By Amber Coverdale Sumrall
January rain, fine spray from a celestial hose, blows across the yard,
beads on the bare branches of the neighbor’s walnut tree.
The first robins of winter descend like drunken paratroopers;
I imagine they’ve been feasting on fermented pyracantha berries
the way they drop, woozy and chortling, to the ground,
gleefully snagging drowning worms from the saturated soil.
Beneath the dripping camellia bush my cats tremble with desire
outnumbered, they know it is futile to attack.
Caught between mind and year, yearnings like so many baited hooks
drifting into deep water, I surface, summoned back
to this moment by the raucous delight of fifty robins,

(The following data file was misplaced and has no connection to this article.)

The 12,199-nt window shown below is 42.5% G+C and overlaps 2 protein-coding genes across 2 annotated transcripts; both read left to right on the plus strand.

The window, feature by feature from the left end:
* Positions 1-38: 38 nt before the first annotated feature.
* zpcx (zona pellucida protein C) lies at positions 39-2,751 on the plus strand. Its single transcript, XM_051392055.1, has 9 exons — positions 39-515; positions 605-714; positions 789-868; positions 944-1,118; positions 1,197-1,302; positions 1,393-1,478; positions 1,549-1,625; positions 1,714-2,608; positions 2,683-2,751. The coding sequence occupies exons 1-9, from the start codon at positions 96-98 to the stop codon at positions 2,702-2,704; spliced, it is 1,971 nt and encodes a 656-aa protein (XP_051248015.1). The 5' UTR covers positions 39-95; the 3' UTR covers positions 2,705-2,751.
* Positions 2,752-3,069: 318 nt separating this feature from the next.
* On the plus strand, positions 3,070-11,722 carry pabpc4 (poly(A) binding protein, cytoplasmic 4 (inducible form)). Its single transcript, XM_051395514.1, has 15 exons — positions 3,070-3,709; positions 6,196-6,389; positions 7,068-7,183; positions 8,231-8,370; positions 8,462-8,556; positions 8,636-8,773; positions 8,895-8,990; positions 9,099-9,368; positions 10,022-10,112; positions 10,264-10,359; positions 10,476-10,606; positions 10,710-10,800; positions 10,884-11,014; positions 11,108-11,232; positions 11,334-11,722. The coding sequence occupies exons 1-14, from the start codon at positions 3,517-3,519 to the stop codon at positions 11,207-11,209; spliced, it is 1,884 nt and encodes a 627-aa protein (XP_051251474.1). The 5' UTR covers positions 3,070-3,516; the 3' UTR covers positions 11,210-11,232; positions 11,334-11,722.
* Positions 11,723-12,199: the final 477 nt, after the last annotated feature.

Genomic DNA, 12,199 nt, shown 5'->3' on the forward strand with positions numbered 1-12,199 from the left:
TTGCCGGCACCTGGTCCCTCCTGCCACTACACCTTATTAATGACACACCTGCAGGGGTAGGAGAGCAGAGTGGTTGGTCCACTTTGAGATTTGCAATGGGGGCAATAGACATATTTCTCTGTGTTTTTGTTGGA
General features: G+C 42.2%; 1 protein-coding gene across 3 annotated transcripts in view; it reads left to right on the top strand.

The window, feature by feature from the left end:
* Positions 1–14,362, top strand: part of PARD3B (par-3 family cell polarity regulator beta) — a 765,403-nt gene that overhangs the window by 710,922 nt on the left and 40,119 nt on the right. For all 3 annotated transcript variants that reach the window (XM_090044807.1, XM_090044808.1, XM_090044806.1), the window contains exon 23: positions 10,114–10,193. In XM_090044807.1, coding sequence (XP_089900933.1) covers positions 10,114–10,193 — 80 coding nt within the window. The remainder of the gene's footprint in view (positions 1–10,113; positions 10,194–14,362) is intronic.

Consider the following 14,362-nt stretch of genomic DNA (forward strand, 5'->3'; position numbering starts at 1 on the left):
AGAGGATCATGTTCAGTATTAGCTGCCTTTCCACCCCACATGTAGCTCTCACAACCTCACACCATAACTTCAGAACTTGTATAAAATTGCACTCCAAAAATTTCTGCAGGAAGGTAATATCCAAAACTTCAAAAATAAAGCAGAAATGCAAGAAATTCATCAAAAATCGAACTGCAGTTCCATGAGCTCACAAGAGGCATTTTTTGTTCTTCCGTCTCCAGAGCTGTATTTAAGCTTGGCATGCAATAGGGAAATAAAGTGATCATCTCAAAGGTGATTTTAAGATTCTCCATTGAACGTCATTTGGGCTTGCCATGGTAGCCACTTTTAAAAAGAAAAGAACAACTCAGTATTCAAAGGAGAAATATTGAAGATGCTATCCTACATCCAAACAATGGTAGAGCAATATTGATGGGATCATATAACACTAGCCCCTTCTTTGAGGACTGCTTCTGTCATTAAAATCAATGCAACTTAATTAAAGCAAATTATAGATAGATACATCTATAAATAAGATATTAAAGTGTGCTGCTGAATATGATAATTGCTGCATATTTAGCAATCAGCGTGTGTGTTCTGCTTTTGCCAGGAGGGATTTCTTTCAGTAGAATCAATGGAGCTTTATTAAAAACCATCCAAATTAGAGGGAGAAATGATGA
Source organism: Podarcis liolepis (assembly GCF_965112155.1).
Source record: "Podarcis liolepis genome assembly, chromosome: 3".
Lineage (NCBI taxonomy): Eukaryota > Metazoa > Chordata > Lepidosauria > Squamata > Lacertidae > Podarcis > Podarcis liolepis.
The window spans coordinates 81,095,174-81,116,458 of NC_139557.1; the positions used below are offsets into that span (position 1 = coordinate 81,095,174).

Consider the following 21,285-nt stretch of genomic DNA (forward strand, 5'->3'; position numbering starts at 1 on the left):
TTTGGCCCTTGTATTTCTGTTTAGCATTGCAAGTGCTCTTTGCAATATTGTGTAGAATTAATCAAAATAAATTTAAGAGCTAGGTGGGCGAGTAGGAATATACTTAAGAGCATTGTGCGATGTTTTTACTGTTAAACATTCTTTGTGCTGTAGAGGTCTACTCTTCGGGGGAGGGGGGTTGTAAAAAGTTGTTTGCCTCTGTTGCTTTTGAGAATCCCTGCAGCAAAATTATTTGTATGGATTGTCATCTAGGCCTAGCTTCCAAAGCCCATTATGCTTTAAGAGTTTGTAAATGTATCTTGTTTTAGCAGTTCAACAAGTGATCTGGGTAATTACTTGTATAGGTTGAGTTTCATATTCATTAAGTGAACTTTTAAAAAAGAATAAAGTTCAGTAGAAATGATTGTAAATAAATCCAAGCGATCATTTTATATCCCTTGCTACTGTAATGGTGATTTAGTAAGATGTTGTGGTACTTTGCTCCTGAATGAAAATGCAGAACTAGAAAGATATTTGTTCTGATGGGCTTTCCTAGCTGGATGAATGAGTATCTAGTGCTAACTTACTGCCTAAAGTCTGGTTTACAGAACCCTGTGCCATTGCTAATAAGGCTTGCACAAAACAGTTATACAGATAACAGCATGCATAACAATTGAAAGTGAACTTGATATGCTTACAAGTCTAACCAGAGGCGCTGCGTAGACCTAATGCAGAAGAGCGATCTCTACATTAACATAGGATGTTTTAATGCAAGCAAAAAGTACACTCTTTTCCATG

their tangerine breasts small hearths in the grey morning.
All rights reserved. Posted by kind permission of Amber Coverdale Sumrall.
—misheard line from a poem by Fernando Pessoa Be a blue whale with a heart…
The trees bend down along the stream, Where anchored swings my tiny boat. The day…
You know from their deeply grooved bark they hold marvelous stories. They are taller than…
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